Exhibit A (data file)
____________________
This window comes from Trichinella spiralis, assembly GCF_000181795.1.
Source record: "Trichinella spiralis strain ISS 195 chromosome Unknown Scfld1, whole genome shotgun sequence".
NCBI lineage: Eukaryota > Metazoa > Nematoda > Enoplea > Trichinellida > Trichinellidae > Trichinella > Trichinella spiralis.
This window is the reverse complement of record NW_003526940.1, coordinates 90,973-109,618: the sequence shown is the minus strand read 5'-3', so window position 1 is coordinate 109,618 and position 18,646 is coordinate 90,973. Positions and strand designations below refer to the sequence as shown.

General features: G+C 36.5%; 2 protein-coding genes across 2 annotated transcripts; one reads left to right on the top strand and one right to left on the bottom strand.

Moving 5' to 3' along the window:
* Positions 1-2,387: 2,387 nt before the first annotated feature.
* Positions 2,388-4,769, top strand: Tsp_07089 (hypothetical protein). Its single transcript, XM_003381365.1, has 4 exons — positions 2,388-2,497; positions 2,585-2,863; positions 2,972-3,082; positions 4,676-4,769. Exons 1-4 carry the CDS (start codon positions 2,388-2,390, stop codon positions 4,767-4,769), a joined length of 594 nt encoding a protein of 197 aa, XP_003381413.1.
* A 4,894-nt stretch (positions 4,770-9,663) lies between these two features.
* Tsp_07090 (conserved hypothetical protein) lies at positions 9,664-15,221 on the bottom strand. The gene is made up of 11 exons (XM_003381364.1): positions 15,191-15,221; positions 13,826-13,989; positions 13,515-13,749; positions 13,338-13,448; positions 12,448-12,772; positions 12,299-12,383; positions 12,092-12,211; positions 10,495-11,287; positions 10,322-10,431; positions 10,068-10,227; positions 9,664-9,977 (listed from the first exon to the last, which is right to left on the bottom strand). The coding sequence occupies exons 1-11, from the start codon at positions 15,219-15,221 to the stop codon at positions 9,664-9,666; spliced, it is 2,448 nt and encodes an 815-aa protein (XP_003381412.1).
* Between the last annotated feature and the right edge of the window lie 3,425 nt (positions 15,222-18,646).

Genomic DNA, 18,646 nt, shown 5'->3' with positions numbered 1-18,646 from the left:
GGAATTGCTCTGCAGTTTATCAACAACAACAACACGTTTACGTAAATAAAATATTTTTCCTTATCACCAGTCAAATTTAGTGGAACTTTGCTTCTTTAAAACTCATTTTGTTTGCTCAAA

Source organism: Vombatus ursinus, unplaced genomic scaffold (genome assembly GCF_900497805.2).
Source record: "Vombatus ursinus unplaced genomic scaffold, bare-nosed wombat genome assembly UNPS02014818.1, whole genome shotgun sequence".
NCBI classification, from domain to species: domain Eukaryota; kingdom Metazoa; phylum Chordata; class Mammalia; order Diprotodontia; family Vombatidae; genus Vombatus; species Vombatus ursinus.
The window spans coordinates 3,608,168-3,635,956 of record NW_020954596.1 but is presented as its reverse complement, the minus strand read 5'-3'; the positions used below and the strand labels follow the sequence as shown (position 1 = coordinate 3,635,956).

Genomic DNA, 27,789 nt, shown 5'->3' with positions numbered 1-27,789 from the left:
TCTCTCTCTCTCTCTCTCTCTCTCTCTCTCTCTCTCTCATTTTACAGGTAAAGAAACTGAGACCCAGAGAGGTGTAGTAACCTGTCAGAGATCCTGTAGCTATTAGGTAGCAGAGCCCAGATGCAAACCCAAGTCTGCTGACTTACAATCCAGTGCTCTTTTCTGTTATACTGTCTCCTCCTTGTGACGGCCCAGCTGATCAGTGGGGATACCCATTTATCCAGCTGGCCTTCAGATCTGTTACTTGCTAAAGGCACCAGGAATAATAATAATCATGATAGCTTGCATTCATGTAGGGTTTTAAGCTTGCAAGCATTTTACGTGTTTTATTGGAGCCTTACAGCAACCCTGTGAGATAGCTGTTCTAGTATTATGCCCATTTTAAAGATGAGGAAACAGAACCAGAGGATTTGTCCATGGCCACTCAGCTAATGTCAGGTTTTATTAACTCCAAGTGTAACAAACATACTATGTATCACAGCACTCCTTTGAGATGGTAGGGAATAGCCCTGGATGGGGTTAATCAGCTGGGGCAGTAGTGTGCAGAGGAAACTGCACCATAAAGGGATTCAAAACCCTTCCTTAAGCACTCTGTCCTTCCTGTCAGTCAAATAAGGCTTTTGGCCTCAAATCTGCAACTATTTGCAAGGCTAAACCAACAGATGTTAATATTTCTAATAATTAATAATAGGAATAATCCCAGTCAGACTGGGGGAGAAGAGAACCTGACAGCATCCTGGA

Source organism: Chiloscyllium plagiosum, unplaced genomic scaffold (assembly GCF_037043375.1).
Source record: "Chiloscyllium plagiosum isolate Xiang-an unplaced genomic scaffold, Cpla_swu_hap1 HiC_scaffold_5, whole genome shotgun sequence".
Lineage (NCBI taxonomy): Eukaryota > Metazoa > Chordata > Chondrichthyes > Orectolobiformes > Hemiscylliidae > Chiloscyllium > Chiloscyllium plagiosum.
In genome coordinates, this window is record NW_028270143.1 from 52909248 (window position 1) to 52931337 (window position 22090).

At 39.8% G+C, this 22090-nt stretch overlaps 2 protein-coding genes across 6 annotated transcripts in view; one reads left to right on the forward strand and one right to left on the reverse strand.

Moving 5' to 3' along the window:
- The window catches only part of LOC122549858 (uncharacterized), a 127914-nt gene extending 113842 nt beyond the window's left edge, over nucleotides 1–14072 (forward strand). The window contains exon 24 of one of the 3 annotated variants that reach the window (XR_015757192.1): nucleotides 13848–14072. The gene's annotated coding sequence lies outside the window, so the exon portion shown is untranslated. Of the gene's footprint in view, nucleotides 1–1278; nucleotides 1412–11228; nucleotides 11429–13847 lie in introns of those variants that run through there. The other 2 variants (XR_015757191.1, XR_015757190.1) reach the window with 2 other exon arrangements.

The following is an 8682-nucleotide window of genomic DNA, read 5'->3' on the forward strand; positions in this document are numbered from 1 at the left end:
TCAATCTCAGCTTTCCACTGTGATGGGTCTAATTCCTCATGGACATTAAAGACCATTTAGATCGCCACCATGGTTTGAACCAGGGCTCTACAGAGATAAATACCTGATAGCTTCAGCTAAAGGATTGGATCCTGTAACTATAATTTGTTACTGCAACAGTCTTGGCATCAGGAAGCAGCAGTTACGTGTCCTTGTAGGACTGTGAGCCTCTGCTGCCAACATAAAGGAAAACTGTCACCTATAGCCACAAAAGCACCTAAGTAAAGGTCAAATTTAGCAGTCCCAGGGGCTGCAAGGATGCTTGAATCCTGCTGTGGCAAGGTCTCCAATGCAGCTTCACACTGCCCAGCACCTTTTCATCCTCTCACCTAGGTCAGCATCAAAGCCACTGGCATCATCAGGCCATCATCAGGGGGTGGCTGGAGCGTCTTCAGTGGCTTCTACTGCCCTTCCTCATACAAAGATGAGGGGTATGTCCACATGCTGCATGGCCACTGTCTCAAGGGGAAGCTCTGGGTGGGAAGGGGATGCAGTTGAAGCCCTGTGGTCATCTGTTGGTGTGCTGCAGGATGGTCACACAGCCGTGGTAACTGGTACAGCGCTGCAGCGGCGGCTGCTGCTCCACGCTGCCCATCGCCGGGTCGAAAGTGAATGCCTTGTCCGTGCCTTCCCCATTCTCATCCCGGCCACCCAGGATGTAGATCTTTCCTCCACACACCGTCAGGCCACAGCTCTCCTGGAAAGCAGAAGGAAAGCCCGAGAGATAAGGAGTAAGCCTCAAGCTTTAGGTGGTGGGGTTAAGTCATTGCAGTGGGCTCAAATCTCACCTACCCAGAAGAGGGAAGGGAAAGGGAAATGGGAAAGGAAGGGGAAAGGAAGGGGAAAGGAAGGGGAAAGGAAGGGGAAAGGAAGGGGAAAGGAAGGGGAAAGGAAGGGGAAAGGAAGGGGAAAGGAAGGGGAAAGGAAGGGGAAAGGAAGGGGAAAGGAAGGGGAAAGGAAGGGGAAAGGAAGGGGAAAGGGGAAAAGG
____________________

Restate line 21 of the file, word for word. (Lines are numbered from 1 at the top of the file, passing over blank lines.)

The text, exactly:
Source record: "Chiloscyllium plagiosum isolate Xiang-an unplaced genomic scaffold, Cpla_swu_hap1 HiC_scaffold_5, whole genome shotgun sequence".